Today my guest blogger is Marlow Kelly acclaimed author of Historical Romance. She's sharing a very intriguing sneak peek of her new novel A WOMAN OF LOVE, offering you a chance at a $10 Amazon gift certificate, and enlightening us on the fascinating life of Lillie Langtry.
Here's her article:
What does socialite and actress Lillie Langtry have to do with my novella, A Woman of Love? Nothing. My character, Annabel, is driven by love, whereas Lillie seems to be motivated by celebrity and money. So why write about her, and why would you want to read about her life? Because she was notorious. Her lovers were princes, lords and the cream of English society and when society was done with her she reinvented herself. I suppose I should start at the beginning.
Lillie Langtry was born Emilie Charlotte Le Breton on 13th October 1853, on the Island of Jersey. (For those of you who have never heard of Jersey, it’s an island in the middle of the English Channel.) She was the youngest of seven children, and by all accounts a tomboy. This is not surprising when you consider she had six older brothers. Her father was the rector and Dean of Jersey.
In 1874, Lillie met and married 30 year-old landowner Edward Langtry. He was wealthy enough to own a yacht and Lillie wanted an escape from her island home. The pair moved to London. Soon after their arrival they were invited to a reception by one of her father’s friends, Lord Ranelagh. She wore a simple black, figure-hugging gown, which was a stark contrast to the flamboyant gowns worn by the other women. (This was before Coco Channel invented the “little black dress.”) She caused a sensation. The dress showed off her natural beauty. Among the guests were artists Frank Miles and Everett Millais, both asked if she would sit for them. Their sketches and portraits of Lillie were sold as postcards and were a sell-out success.
It was not long before news of the beautiful young, and witty Mrs. Langtry grew, reaching the attention of Edward, the Prince of Wales. Edward, son of Queen Victoria and married to Princess Alexandra, was a well-known philanderer. He arranged an intimate dinner party where Lillie was seated next to him while her husband was sat at the opposite end of the table. And so began her affair with the Prince of Wales, which lasted three years. The prince even built a love nest for them in the Bournemouth area.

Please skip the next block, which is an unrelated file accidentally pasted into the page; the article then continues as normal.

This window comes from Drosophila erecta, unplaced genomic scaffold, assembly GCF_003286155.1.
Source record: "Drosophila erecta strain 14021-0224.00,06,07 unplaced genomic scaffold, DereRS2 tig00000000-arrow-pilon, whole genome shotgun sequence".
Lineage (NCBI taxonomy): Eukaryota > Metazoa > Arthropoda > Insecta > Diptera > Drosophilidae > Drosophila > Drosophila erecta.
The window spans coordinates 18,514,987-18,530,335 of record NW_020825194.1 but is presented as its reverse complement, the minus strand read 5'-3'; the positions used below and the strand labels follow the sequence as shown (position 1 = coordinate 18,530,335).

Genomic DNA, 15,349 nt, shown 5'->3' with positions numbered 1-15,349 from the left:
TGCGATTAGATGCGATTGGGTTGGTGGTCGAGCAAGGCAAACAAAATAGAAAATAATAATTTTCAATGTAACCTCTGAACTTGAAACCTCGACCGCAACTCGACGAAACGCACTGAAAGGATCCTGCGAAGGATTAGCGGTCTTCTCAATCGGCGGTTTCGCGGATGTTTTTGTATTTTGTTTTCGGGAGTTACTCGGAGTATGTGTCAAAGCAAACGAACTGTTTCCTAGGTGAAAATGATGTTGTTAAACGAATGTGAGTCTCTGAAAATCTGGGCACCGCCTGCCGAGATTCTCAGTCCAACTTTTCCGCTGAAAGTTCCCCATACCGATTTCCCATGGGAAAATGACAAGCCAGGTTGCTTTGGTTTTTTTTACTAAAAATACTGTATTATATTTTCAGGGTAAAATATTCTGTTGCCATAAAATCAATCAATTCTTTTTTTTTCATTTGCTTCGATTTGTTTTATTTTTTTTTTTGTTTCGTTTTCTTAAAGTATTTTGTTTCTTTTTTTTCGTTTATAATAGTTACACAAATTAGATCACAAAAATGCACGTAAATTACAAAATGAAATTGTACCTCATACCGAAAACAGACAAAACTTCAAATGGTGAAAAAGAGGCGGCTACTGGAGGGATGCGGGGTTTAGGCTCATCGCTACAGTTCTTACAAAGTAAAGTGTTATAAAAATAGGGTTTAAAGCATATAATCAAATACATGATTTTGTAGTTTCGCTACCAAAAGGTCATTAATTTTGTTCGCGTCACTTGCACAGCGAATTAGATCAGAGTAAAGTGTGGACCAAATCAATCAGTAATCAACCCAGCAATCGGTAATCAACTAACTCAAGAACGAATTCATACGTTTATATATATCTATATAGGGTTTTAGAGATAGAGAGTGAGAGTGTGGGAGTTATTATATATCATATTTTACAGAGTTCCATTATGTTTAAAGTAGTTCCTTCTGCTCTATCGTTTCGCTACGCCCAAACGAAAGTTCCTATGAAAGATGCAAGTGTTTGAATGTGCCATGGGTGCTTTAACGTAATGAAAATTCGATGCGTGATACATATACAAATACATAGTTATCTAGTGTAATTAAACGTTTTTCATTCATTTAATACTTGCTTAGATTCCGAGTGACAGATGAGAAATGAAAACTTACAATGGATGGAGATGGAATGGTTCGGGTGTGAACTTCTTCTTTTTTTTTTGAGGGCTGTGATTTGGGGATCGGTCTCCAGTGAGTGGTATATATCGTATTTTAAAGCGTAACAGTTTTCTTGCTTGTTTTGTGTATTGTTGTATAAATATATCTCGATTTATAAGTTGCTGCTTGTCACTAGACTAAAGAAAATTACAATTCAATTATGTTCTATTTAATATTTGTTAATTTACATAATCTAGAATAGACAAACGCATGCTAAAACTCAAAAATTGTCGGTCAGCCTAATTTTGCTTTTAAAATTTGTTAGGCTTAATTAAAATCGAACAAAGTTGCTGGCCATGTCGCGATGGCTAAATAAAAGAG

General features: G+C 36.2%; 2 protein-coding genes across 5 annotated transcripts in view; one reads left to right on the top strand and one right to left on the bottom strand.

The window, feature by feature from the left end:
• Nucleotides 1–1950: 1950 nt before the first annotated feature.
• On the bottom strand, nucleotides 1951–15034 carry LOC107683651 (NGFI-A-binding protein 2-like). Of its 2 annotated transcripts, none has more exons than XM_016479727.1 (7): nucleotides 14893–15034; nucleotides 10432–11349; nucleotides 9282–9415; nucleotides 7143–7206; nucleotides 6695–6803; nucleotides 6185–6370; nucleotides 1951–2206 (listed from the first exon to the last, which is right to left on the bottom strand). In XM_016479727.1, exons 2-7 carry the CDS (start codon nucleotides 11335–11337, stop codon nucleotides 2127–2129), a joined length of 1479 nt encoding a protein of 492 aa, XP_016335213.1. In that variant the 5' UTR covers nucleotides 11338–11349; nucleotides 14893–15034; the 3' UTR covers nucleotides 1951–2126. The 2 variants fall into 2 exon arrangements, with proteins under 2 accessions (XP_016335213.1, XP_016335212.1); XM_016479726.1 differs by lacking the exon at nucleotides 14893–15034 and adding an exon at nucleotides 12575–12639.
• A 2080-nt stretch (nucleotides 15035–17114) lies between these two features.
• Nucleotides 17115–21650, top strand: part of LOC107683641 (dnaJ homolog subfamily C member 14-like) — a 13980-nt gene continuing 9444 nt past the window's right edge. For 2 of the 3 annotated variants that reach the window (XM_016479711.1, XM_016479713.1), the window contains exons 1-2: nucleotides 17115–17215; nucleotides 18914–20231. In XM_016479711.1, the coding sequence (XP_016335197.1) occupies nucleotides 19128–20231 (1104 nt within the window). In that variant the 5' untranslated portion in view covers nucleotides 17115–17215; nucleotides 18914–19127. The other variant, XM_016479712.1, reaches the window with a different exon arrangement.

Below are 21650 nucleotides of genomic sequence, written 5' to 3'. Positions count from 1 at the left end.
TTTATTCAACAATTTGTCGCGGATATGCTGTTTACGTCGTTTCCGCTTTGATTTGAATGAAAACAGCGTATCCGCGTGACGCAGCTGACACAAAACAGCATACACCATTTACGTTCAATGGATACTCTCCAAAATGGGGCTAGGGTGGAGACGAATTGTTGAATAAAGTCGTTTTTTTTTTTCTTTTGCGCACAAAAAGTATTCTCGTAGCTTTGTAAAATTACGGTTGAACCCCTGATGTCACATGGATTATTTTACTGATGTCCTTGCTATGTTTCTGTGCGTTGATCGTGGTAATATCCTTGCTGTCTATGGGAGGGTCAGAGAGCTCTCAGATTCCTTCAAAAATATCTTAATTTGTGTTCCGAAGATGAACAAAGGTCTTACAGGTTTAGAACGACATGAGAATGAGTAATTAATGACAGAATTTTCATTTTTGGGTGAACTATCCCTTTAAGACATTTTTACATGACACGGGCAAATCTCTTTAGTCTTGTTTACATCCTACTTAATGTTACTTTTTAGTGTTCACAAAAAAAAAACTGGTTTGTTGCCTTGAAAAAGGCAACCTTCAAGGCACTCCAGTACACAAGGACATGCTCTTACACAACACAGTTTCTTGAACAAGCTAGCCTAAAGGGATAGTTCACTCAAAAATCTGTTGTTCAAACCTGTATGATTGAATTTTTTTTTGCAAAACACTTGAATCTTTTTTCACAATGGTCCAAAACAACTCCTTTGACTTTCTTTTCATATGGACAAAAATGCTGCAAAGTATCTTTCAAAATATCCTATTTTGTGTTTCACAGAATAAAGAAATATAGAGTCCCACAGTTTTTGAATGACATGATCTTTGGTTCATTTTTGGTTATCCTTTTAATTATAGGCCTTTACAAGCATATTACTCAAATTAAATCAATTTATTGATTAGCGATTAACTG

The affair was over by 1880. Some say she insulted him in public and refused to apologize, others say that her husband threatened to divorce her and cite the Prince and the Earl of Shrewsbury as her lovers in the divorce petition. Whatever the reason the relationship cooled.
By this time, Lillie was living well beyond her means; especially considering her husband had never been as wealthy as she had been led to believe. With creditors closing in she was forced to sell her possessions to avoid bankruptcy.
Lillie now began an affair with the handsome Prince Louis of Battenberg. She was also seeing a childhood friend, Arthur Jones, at the same time. She became pregnant and gave birth to a daughter, Jeanne Marie, in Paris on 8th March 1881. To this day the question of paternity is still unresolved. Letters Lillie wrote to Arthur, discovered in 1978, suggest the child was his.
After the birth of her daughter, she realized she needed to find employment, so she took to the stage. Although, she wasn’t a great actress her charm and stage presence guaranteed a full house. It is known that the Prince of Wales supported her acting efforts by going to her shows and encouraging his friends to do the same.
In 1882 she started her own stage company, and announced that they were going to tour the United States of America. Her tour was an enormous success and while critics condemned her acting ability, she played to sold-out houses.
She was now with wealthy industrialist Freddie Gebhard. The staggering profits from her tour and her relationship with Gebhard, a man who was not shy about sharing his wealth with her, encouraged her to repeat her stage tour of America. In the meantime, Gebhard showered her with gifts, there was a railcar made to her own design, costing a million dollars, a town home in New York, and trips to Europe.